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Love & Connection

What is unconditional love? (Blake D. Bauer)

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CJ Liu interviews author of “You were Not Born to Suffer” on self love and unconditional love. Blake D. Bauer explains why it’s so hard to give ourselves unconditional love? Blake Bauer shares his personal journey towards unconditional love.


  • 0:28 Why are our self destructive actions really a cry for help?
  • 2:30 What is the root cause of addictions?
  • 3:40 Why is it so hard to ask for help?
  • 5:24 How do you reach out and get help?
  • 9:30 When did Blake start re-examining his life choices and the “American dream”?
  • 14:05 What happens when you lose everything? Why is running away from yourself, your home a path towards suffering?
  • 18:44 How did Blake say “goodbye” to the traditional American dream?
  • 20:29 How has Blake handled a recent life transition?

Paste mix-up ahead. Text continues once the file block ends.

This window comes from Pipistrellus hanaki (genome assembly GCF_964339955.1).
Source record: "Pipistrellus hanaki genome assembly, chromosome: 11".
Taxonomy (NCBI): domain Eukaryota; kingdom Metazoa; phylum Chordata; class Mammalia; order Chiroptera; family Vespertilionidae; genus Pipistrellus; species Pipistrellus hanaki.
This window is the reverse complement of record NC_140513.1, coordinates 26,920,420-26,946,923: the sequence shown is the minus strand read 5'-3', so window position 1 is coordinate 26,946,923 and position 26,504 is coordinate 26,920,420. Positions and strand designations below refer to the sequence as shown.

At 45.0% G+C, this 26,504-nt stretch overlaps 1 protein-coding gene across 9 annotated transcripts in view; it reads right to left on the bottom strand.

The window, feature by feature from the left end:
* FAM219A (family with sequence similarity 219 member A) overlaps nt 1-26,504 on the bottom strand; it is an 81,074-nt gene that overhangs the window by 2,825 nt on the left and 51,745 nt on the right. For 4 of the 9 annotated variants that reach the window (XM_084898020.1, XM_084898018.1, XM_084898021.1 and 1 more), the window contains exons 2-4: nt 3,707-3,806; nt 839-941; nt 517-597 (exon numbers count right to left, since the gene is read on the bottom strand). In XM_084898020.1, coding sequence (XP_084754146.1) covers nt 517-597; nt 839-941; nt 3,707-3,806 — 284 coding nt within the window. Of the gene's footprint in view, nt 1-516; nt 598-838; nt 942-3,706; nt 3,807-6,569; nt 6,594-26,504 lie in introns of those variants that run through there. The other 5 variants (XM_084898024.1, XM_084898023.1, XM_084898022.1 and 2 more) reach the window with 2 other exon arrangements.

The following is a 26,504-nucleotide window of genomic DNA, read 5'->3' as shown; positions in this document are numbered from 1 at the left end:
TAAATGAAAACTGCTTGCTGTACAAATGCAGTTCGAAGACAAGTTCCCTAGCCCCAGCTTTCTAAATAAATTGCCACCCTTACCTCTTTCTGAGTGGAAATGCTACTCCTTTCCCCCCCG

• 24:34 What is conditional love? How is it connected to guilt and shame?
  • 24:54 Why do all of us carry guilt, shame and low self esteem?
  • 25:33 Why our parent’s conditioning start our journey towards conditioned love?
  • 26:38 Why having children starts with a selfish act?
  • 27:26 What is the difference between unhealthy and healthy selfishness?
  • 27:57 What is self love?
  • 28:48 How does being a parent help us love ourselves?
  • 29:58 What is the root cause of our guilt and shame?
  • 30:53 What happens when our emotional needs aren’t met? Why we end up feeling guilty for asking to have our needs and wants met? Why we start believing that are mere presence in life is a burden?
  • 31:42 Why we start feeling unworthy? Why we start distancing ourselves from our inner world?
  • 32:20 Why our sense of lack creates even more desperation for finding love outside of ourselves?
  • 34:54 Why we begin to believe that conditional love is the only thing that will help us fill our own needs?
  • 35:12 How does conditional love continue generation after generation?
  • 36:44 Why do we live in our heads and not out of our hearts?